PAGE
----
Twilight Cowboy

Jon Voight (born December 29, 1938) – American Actor

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Jon Voight is 77 years old today. If you’ve caught him as the loathsome ex-con Mickey Donovan on TV’s Ray Donovan, you may find that more than a bit surprising. Voight – in his twilight years – is scary in the part and manages to convey threat merely by his physical presence. What is surprising, too, is the fact that it’s only in later years that Voight has been able not only to play villainous roles but to excel at them.

The first time I remember him as a bad guy was in 1985’s Runaway Train. Voight was pushing fifty then, but those cherubic blond good looks – both his blessing and his curse – had yet to give way to a vague seediness, and director Andrei Konchalovsky had to ugly him up for the role of a violent prisoner with makeup scars and pretend metal teeth.

It was more than his looks, though, that made it difficult for Jon Voight to  convey menace. There just seemed to be something weak about him: some fundamental lack of self-esteem, perhaps, or an underlying sadness. And it appeared to be coming from the actor not the part.

When those qualities complemented the role – most notably in John Schlesinger’s Midnight Cowboy (1969) and John Boorman’s Deliverance (1972) – the results were unforgettable. Voight was also wonderful in Martin Ritt’s Conrack (1974), the story of a young white teacher on an impoverished black South Carolina island that was adapted from an autobiographical work by another wounded man-boy, Pat Conroy.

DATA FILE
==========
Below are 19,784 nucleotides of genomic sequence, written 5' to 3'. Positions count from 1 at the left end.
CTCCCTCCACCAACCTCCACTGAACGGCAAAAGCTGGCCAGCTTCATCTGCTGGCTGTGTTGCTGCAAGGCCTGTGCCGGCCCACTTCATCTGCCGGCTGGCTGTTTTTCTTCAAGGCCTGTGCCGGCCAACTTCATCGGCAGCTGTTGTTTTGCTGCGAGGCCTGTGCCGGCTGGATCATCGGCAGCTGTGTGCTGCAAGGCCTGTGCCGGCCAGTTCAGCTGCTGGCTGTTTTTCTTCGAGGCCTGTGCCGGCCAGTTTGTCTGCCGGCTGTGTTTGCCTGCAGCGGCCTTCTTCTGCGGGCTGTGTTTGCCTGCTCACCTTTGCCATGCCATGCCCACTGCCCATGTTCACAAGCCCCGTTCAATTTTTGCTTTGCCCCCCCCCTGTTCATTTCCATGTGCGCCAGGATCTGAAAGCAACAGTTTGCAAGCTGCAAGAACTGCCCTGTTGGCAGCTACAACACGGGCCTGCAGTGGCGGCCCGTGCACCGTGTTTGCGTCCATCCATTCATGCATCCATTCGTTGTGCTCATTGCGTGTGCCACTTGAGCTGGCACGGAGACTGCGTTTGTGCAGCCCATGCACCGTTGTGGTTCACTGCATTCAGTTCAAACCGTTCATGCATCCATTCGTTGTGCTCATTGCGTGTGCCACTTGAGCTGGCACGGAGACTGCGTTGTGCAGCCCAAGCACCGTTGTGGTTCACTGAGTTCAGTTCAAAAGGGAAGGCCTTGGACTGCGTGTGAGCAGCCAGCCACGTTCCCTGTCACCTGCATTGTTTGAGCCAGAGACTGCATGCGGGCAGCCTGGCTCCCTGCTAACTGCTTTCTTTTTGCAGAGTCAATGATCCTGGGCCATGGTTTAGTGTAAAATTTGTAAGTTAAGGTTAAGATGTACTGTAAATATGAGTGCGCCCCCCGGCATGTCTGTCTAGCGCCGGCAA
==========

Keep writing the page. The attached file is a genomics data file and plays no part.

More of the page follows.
And then there was Hal Ashby’s Coming Home (1978), which costars Jane Fonda and contains Voight’s finest performance as Luke Wilson, a paraplegic Vietnam vet. In that film, weakness has been inflicted on Luke Wilson from the outside – by combat – and Voight inhabits the character body and soul. His speech to a high school (which should be required viewing in every Army recruiting office in America) is largely improvised. It’s a brilliant and deeply moving moment, which brings the tragedy of that war (and all wars) home to us in a way that few films have. Coming Home, oddly enough, is also Jon Voight’s most credible work as a romantic lead. Fonda’s great, too.

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